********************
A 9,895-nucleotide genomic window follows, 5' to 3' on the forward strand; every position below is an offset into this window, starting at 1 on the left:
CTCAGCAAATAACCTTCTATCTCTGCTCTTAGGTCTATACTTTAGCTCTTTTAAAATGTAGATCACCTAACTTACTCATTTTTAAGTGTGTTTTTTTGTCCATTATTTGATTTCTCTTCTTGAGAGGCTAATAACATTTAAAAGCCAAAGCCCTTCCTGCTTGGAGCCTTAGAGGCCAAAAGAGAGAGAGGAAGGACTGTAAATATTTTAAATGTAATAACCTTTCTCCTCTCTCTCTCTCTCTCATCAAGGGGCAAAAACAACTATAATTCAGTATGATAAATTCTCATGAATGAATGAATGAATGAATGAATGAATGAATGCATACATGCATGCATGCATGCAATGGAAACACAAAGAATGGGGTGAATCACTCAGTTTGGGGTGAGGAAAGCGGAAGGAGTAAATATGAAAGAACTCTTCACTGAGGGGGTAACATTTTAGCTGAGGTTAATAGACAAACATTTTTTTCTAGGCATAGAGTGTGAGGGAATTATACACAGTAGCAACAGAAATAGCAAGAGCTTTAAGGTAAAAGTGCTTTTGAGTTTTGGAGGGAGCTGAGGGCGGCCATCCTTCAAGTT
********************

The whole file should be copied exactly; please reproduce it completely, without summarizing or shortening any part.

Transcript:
A 9,895-nucleotide genomic window follows, 5' to 3' on the forward strand; every position below is an offset into this window, starting at 1 on the left:
CTCAGCAAATAACCTTCTATCTCTGCTCTTAGGTCTATACTTTAGCTCTTTTAAAATGTAGATCACCTAACTTACTCATTTTTAAGTGTGTTTTTTTGTCCATTATTTGATTTCTCTTCTTGAGAGGCTAATAACATTTAAAAGCCAAAGCCCTTCCTGCTTGGAGCCTTAGAGGCCAAAAGAGAGAGAGGAAGGACTGTAAATATTTTAAATGTAATAACCTTTCTCCTCTCTCTCTCTCTCTCATCAAGGGGCAAAAACAACTATAATTCAGTATGATAAATTCTCATGAATGAATGAATGAATGAATGAATGAATGAATGCATACATGCATGCATGCATGCAATGGAAACACAAAGAATGGGGTGAATCACTCAGTTTGGGGTGAGGAAAGCGGAAGGAGTAAATATGAAAGAACTCTTCACTGAGGGGGTAACATTTTAGCTGAGGTTAATAGACAAACATTTTTTTCTAGGCATAGAGTGTGAGGGAATTATACACAGTAGCAACAGAAATAGCAAGAGCTTTAAGGTAAAAGTGCTTTTGAGTTTTGGAGGGAGCTGAGGGCGGCCATCCTTCAAGTT